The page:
* Apple, Twitter weigh on global tech stocks
* Dollar weak before Fed rate decision; no change seen
* Oil up at highs on weak dollar; EIA survey trims gains (New throughout, changes dateline, previous LONDON)
By Dion Rabouin
NEW YORK, April 27 (Reuters) - Disappointing results from Apple and Twitter hurt world technology stocks on Wednesday, while the U.S. dollar weakened ahead of a policy announcement by the Federal Reserve, pushing oil prices to 2016 highs.
Apple shares slumped 7 percent in early trading after the company reported its first drop in iPhone sales and its first decline in revenue in more than a decade on Tuesday. Twitter tumbled more than 15 percent after first-quarter revenue lagged expectations.
The Nasdaq's information technology sector fell 1.75 percent, with Facebook and Alphabet also lower.
Wall Street was lower in early trading ahead of the Fed decision.
The Dow Jones industrial average fell 62.18 points, or 0.35 percent, to 17,928.14, the S&P 500 lost 7.98 points, or 0.38 percent, to 2,083.72 and the Nasdaq Composite dropped 53.88 points, or 1.1 percent, to 4,834.41.
European shares eked small gains, with advances at sportswear group Adidas and British bank Barclays helping shake off a retreat in tech stocks.
The pan-European FTSEurofirst 300 index rose 0.1 percent, while the euro zone's blue-chip Euro STOXX 50 index advanced 0.2 percent.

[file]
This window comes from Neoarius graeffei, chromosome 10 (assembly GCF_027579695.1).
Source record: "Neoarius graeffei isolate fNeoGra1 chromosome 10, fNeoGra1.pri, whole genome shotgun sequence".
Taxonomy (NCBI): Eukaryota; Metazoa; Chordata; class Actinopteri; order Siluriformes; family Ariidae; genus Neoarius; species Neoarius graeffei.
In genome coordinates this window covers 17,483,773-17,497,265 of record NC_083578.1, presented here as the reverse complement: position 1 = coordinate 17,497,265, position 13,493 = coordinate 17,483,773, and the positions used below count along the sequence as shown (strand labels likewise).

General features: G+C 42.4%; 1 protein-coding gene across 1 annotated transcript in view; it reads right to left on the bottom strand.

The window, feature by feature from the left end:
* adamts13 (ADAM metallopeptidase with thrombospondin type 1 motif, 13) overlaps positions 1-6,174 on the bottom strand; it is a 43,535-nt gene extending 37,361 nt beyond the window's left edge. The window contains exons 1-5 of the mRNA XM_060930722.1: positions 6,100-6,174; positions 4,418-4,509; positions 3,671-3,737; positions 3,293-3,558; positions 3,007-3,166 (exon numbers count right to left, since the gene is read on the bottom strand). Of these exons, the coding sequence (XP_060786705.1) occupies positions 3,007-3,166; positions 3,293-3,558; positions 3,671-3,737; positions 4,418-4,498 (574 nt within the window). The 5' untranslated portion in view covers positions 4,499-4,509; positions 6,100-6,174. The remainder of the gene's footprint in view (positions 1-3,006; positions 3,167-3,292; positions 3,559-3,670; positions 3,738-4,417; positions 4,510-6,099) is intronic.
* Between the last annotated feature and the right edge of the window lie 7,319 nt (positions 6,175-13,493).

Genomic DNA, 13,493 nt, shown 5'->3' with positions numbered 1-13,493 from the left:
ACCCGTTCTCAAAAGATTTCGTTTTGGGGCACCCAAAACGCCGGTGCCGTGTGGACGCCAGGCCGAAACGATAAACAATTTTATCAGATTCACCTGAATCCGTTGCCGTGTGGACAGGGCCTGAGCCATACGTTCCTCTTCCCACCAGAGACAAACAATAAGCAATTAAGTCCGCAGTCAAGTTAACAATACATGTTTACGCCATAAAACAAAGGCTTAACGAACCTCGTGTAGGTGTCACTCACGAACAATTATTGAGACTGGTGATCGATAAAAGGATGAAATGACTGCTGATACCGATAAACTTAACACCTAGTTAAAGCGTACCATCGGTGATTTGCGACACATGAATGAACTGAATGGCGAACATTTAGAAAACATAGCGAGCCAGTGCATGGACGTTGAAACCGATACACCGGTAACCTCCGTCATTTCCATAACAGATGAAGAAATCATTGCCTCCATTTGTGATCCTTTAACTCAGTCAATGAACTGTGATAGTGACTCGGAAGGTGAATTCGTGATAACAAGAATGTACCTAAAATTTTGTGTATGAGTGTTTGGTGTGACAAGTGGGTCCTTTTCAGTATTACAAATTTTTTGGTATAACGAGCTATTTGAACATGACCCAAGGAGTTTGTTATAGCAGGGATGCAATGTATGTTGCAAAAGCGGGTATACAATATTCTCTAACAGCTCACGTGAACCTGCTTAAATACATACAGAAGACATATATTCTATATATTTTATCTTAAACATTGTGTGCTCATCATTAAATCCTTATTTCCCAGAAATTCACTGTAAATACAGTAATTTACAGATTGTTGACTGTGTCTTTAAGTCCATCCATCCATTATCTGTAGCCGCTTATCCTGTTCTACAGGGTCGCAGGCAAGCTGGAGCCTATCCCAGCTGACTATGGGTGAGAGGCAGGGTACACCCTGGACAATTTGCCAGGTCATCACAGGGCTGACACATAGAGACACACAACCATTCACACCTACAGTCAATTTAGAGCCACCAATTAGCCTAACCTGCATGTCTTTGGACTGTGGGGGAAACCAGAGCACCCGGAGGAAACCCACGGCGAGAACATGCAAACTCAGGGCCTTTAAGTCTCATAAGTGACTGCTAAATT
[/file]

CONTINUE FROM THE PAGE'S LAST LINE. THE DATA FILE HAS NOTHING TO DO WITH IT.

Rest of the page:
A gauge of global equity markets fell 0.35 percent, with Japan's Nikkei index and Chinese markets down around 0.4 percent.
The dollar fell 0.2 percent against a basket of currencies as investors waited for a Federal Reserve decision on U.S. interest rates at 2 p.m. EST (1800 GMT).
The Fed is expected to leave rates unchanged as it continues to monitor the impact from weakening global growth, but some analysts said the central bank could alter its language to highlight reduced global risks.
"The markets are setting up for a pretty dovish statement after this Fed meeting," said Chris Gaffney, president of EverBank World Markets in St. Louis. He said the risk of a hawkish tweak to the Fed's language was limiting the greenback's losses in the morning session.
Economists polled by Reuters expect two rate increases this year, although futures prices show traders do not expect rates to rise until late in the year, according to CME Group's FedWatch. Higher U.S. rates generally boost the dollar by driving investment flows into the United States.
The Australian dollar was the biggest mover among currencies, falling more than 2 percent to $0.7581 after data showed that core inflation unexpectedly slowed to its lowest on record in the first quarter.
The Aussie is on track for its biggest one-day fall in three months, reviving talk the Reserve Bank of Australia could cut the record-low 2 percent cash rate at its May policy meeting next week.
"The inflation data clearly puts an interest rate cut back on the table quite firmly," said Rabobank currency strategist Jane Foley in London.
The dollar resumed its fall against the yen and euro , dipping 0.15 percent against the Japanese currency and 0.25 percent against the euro.
The weaker dollar helped lift crude futures to 2016 highs in early trading, but oil gave back most of its gains after the Energy Information Administration reported U.S. crude stocks rose last week to a fresh record high.
Brent crude, the international benchmark, was last up 15 cents to $45.83 a barrel. U.S. crude fell 9 cents to $44.10 a barrel.
Benchmark U.S. 10-year government notes were up 10/32 in price with a yield of 1.893 percent, as Treasury prices clung to earlier gains. (Additional reporting by Sam Forgione in New York and Nigel Stephenson in London; Editing by Bernadette Baum)